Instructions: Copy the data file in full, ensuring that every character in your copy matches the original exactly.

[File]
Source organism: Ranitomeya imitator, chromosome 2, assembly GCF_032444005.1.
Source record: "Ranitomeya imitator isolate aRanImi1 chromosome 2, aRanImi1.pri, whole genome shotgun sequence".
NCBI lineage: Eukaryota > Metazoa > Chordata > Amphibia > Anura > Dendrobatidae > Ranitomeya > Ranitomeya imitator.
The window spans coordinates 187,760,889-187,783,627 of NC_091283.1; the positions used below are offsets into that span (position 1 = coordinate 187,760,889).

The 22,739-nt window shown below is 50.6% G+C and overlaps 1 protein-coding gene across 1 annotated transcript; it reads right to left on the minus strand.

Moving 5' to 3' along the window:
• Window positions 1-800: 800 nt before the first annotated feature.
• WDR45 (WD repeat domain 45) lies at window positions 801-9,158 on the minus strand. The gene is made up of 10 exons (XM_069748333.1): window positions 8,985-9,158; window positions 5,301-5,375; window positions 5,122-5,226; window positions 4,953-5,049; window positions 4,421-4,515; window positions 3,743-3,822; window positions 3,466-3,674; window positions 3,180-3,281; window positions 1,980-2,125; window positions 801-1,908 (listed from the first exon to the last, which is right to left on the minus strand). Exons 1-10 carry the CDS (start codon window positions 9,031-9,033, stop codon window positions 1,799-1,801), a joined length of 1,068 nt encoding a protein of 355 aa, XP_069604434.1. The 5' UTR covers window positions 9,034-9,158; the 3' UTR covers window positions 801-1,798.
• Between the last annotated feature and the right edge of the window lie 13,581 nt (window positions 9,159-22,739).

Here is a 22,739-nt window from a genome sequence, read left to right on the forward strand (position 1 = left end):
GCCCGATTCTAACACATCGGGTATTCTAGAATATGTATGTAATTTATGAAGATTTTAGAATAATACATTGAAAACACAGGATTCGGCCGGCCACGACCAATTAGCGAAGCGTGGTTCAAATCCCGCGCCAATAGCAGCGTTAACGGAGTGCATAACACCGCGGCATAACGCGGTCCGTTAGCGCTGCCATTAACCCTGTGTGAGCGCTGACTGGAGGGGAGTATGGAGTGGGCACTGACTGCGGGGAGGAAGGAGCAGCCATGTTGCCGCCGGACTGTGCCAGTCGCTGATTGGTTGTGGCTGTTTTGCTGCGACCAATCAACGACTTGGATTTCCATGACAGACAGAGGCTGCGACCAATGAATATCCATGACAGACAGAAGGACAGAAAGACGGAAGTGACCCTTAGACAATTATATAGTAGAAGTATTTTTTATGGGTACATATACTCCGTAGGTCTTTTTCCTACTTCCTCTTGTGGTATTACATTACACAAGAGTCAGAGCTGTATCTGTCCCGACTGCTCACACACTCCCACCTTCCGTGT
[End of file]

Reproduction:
Source organism: Ranitomeya imitator, chromosome 2, assembly GCF_032444005.1.
Source record: "Ranitomeya imitator isolate aRanImi1 chromosome 2, aRanImi1.pri, whole genome shotgun sequence".
NCBI lineage: Eukaryota > Metazoa > Chordata > Amphibia > Anura > Dendrobatidae > Ranitomeya > Ranitomeya imitator.
The window spans coordinates 187,760,889-187,783,627 of NC_091283.1; the positions used below are offsets into that span (position 1 = coordinate 187,760,889).

The 22,739-nt window shown below is 50.6% G+C and overlaps 1 protein-coding gene across 1 annotated transcript; it reads right to left on the minus strand.

Moving 5' to 3' along the window:
• Window positions 1-800: 800 nt before the first annotated feature.
• WDR45 (WD repeat domain 45) lies at window positions 801-9,158 on the minus strand. The gene is made up of 10 exons (XM_069748333.1): window positions 8,985-9,158; window positions 5,301-5,375; window positions 5,122-5,226; window positions 4,953-5,049; window positions 4,421-4,515; window positions 3,743-3,822; window positions 3,466-3,674; window positions 3,180-3,281; window positions 1,980-2,125; window positions 801-1,908 (listed from the first exon to the last, which is right to left on the minus strand). Exons 1-10 carry the CDS (start codon window positions 9,031-9,033, stop codon window positions 1,799-1,801), a joined length of 1,068 nt encoding a protein of 355 aa, XP_069604434.1. The 5' UTR covers window positions 9,034-9,158; the 3' UTR covers window positions 801-1,798.
• Between the last annotated feature and the right edge of the window lie 13,581 nt (window positions 9,159-22,739).

Here is a 22,739-nt window from a genome sequence, read left to right on the forward strand (position 1 = left end):
GCCCGATTCTAACACATCGGGTATTCTAGAATATGTATGTAATTTATGAAGATTTTAGAATAATACATTGAAAACACAGGATTCGGCCGGCCACGACCAATTAGCGAAGCGTGGTTCAAATCCCGCGCCAATAGCAGCGTTAACGGAGTGCATAACACCGCGGCATAACGCGGTCCGTTAGCGCTGCCATTAACCCTGTGTGAGCGCTGACTGGAGGGGAGTATGGAGTGGGCACTGACTGCGGGGAGGAAGGAGCAGCCATGTTGCCGCCGGACTGTGCCAGTCGCTGATTGGTTGTGGCTGTTTTGCTGCGACCAATCAACGACTTGGATTTCCATGACAGACAGAGGCTGCGACCAATGAATATCCATGACAGACAGAAGGACAGAAAGACGGAAGTGACCCTTAGACAATTATATAGTAGAAGTATTTTTTATGGGTACATATACTCCGTAGGTCTTTTTCCTACTTCCTCTTGTGGTATTACATTACACAAGAGTCAGAGCTGTATCTGTCCCGACTGCTCACACACTCCCACCTTCCGTGT